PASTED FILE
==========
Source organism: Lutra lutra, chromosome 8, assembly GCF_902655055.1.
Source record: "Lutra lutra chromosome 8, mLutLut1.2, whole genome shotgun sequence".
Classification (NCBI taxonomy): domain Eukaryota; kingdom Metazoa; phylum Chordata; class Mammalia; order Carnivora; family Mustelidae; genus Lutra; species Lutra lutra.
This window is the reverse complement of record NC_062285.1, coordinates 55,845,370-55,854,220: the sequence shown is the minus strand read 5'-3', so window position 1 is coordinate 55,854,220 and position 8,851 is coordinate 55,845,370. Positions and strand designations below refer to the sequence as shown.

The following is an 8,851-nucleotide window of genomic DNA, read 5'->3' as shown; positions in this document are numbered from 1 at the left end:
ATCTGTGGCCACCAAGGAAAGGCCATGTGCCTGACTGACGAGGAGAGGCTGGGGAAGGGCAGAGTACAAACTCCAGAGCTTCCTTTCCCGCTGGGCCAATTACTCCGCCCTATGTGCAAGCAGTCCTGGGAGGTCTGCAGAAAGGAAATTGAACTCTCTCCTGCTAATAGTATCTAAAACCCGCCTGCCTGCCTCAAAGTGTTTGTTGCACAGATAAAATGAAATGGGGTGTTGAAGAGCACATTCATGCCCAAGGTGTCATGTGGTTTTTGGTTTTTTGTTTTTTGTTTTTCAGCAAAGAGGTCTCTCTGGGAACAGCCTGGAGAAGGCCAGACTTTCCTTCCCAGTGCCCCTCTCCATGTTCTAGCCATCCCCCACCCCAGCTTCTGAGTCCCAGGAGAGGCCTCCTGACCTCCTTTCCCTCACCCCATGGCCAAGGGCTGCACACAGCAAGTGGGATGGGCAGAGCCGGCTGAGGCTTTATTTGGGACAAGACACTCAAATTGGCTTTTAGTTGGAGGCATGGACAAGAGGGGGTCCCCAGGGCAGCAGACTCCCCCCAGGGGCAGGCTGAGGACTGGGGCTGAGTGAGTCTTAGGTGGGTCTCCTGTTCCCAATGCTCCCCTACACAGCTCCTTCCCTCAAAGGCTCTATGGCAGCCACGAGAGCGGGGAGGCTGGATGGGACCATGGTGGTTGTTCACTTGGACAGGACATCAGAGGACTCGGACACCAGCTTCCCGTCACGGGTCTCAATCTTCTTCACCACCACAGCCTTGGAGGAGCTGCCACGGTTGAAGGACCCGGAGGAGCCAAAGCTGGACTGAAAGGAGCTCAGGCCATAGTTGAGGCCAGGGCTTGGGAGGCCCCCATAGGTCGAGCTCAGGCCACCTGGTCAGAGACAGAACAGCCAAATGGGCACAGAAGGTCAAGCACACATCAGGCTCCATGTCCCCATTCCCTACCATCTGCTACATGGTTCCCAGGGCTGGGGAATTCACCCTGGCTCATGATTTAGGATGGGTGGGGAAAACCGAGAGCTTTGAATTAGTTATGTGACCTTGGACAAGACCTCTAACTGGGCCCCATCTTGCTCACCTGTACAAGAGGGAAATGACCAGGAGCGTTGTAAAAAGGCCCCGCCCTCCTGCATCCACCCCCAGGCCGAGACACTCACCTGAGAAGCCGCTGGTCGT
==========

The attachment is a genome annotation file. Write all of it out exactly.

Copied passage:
Source organism: Lutra lutra, chromosome 8, assembly GCF_902655055.1.
Source record: "Lutra lutra chromosome 8, mLutLut1.2, whole genome shotgun sequence".
Classification (NCBI taxonomy): domain Eukaryota; kingdom Metazoa; phylum Chordata; class Mammalia; order Carnivora; family Mustelidae; genus Lutra; species Lutra lutra.
This window is the reverse complement of record NC_062285.1, coordinates 55,845,370-55,854,220: the sequence shown is the minus strand read 5'-3', so window position 1 is coordinate 55,854,220 and position 8,851 is coordinate 55,845,370. Positions and strand designations below refer to the sequence as shown.

The following is an 8,851-nucleotide window of genomic DNA, read 5'->3' as shown; positions in this document are numbered from 1 at the left end:
ATCTGTGGCCACCAAGGAAAGGCCATGTGCCTGACTGACGAGGAGAGGCTGGGGAAGGGCAGAGTACAAACTCCAGAGCTTCCTTTCCCGCTGGGCCAATTACTCCGCCCTATGTGCAAGCAGTCCTGGGAGGTCTGCAGAAAGGAAATTGAACTCTCTCCTGCTAATAGTATCTAAAACCCGCCTGCCTGCCTCAAAGTGTTTGTTGCACAGATAAAATGAAATGGGGTGTTGAAGAGCACATTCATGCCCAAGGTGTCATGTGGTTTTTGGTTTTTTGTTTTTTGTTTTTCAGCAAAGAGGTCTCTCTGGGAACAGCCTGGAGAAGGCCAGACTTTCCTTCCCAGTGCCCCTCTCCATGTTCTAGCCATCCCCCACCCCAGCTTCTGAGTCCCAGGAGAGGCCTCCTGACCTCCTTTCCCTCACCCCATGGCCAAGGGCTGCACACAGCAAGTGGGATGGGCAGAGCCGGCTGAGGCTTTATTTGGGACAAGACACTCAAATTGGCTTTTAGTTGGAGGCATGGACAAGAGGGGGTCCCCAGGGCAGCAGACTCCCCCCAGGGGCAGGCTGAGGACTGGGGCTGAGTGAGTCTTAGGTGGGTCTCCTGTTCCCAATGCTCCCCTACACAGCTCCTTCCCTCAAAGGCTCTATGGCAGCCACGAGAGCGGGGAGGCTGGATGGGACCATGGTGGTTGTTCACTTGGACAGGACATCAGAGGACTCGGACACCAGCTTCCCGTCACGGGTCTCAATCTTCTTCACCACCACAGCCTTGGAGGAGCTGCCACGGTTGAAGGACCCGGAGGAGCCAAAGCTGGACTGAAAGGAGCTCAGGCCATAGTTGAGGCCAGGGCTTGGGAGGCCCCCATAGGTCGAGCTCAGGCCACCTGGTCAGAGACAGAACAGCCAAATGGGCACAGAAGGTCAAGCACACATCAGGCTCCATGTCCCCATTCCCTACCATCTGCTACATGGTTCCCAGGGCTGGGGAATTCACCCTGGCTCATGATTTAGGATGGGTGGGGAAAACCGAGAGCTTTGAATTAGTTATGTGACCTTGGACAAGACCTCTAACTGGGCCCCATCTTGCTCACCTGTACAAGAGGGAAATGACCAGGAGCGTTGTAAAAAGGCCCCGCCCTCCTGCATCCACCCCCAGGCCGAGACACTCACCTGAGAAGCCGCTGGTCGT